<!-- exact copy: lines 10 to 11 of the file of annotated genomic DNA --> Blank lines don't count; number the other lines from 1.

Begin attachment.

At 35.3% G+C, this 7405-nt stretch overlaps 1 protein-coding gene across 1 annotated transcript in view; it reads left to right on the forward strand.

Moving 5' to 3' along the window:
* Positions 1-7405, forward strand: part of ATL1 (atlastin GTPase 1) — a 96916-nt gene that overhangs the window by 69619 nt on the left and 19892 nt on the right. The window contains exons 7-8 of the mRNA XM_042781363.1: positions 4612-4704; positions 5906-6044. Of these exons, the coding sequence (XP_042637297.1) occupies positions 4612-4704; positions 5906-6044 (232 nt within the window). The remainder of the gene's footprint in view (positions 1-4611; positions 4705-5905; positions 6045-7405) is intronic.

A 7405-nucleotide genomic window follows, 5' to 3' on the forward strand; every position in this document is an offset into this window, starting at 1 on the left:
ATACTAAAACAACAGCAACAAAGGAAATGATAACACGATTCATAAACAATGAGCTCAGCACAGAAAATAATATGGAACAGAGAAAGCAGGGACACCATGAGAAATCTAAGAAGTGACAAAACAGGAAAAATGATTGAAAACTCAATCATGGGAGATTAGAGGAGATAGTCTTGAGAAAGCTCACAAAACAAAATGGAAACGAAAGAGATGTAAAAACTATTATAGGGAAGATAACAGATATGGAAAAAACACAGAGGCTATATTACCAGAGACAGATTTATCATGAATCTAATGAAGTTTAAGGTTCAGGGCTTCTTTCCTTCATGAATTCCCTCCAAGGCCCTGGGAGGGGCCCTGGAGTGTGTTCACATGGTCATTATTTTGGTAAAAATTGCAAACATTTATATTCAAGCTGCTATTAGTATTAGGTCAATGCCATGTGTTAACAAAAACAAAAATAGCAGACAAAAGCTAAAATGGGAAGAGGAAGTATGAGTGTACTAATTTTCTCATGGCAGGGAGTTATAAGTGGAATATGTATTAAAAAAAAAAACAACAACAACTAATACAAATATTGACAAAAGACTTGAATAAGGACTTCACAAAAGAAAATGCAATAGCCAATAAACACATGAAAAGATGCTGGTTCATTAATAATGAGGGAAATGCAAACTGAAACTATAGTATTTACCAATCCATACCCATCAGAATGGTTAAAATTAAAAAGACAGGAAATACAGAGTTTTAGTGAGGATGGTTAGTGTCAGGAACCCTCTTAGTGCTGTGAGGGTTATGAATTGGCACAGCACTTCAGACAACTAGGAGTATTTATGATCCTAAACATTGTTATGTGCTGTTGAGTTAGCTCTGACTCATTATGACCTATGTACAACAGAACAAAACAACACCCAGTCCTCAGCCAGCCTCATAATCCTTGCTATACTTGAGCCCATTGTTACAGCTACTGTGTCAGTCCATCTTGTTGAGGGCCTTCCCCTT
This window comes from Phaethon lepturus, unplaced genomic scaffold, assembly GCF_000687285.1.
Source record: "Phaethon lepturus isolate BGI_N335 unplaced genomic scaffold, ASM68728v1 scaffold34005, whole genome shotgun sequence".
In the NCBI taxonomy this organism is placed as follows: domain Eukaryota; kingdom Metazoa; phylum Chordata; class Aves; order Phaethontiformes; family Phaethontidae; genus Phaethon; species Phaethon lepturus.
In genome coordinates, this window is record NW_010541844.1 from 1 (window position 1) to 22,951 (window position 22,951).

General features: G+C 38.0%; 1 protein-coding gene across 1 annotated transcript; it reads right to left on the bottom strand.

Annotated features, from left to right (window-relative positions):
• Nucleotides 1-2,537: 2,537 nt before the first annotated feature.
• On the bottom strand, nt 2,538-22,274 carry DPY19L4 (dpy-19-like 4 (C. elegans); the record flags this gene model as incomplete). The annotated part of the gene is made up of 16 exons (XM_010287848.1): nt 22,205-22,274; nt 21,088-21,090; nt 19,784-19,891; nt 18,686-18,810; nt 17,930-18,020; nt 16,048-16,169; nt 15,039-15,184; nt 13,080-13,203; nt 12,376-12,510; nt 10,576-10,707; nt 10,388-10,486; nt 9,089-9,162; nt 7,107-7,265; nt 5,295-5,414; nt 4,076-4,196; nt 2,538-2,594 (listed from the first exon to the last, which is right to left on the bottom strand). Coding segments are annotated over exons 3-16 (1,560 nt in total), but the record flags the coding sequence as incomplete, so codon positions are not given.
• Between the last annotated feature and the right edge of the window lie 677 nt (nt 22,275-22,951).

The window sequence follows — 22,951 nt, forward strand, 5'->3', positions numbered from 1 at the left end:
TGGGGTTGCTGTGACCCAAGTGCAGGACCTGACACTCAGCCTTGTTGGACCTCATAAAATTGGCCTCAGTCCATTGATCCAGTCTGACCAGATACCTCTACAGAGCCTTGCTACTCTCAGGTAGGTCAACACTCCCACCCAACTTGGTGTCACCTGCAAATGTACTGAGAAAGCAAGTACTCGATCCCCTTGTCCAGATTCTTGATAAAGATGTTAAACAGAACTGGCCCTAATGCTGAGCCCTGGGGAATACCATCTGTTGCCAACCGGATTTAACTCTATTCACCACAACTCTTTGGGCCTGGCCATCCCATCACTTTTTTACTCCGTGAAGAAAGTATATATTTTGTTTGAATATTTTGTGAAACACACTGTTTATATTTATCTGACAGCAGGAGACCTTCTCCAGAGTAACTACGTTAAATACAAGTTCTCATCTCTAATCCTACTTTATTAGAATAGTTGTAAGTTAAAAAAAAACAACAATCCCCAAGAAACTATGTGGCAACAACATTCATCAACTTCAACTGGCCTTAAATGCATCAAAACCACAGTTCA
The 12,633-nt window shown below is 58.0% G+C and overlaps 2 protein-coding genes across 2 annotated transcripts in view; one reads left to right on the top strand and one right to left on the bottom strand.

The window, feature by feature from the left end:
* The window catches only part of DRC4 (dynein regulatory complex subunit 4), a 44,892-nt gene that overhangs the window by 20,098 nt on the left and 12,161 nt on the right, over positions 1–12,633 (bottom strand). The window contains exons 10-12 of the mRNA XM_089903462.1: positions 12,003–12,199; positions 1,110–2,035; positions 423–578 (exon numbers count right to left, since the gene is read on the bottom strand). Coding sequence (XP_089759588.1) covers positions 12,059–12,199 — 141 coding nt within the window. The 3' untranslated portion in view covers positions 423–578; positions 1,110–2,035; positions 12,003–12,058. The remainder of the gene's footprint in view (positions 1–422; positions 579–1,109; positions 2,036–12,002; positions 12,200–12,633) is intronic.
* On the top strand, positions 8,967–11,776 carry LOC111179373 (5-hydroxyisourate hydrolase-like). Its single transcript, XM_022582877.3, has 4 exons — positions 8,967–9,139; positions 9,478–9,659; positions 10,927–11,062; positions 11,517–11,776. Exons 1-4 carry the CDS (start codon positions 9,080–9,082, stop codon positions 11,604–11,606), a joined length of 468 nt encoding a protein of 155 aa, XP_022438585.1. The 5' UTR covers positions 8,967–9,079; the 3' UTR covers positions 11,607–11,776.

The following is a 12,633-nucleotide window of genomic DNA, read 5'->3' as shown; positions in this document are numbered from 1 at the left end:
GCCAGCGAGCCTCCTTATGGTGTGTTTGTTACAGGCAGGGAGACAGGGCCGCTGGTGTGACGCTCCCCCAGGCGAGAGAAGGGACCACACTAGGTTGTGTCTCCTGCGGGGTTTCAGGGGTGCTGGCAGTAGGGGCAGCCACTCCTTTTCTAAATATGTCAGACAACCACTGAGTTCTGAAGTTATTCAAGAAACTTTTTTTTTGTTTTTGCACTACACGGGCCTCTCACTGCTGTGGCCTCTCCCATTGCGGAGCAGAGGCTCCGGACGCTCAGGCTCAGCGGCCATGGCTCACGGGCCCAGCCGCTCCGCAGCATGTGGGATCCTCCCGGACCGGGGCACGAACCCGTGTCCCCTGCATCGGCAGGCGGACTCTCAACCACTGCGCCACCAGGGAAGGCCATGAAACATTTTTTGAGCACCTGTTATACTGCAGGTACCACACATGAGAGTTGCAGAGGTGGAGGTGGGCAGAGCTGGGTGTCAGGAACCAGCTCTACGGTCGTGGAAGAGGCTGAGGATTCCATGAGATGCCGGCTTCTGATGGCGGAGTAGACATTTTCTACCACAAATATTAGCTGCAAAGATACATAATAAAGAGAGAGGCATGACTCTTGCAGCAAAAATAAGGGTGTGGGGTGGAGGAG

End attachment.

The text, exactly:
General features: G+C 38.0%; 1 protein-coding gene across 1 annotated transcript; it reads right to left on the bottom strand.

Annotated features, from left to right (window-relative positions):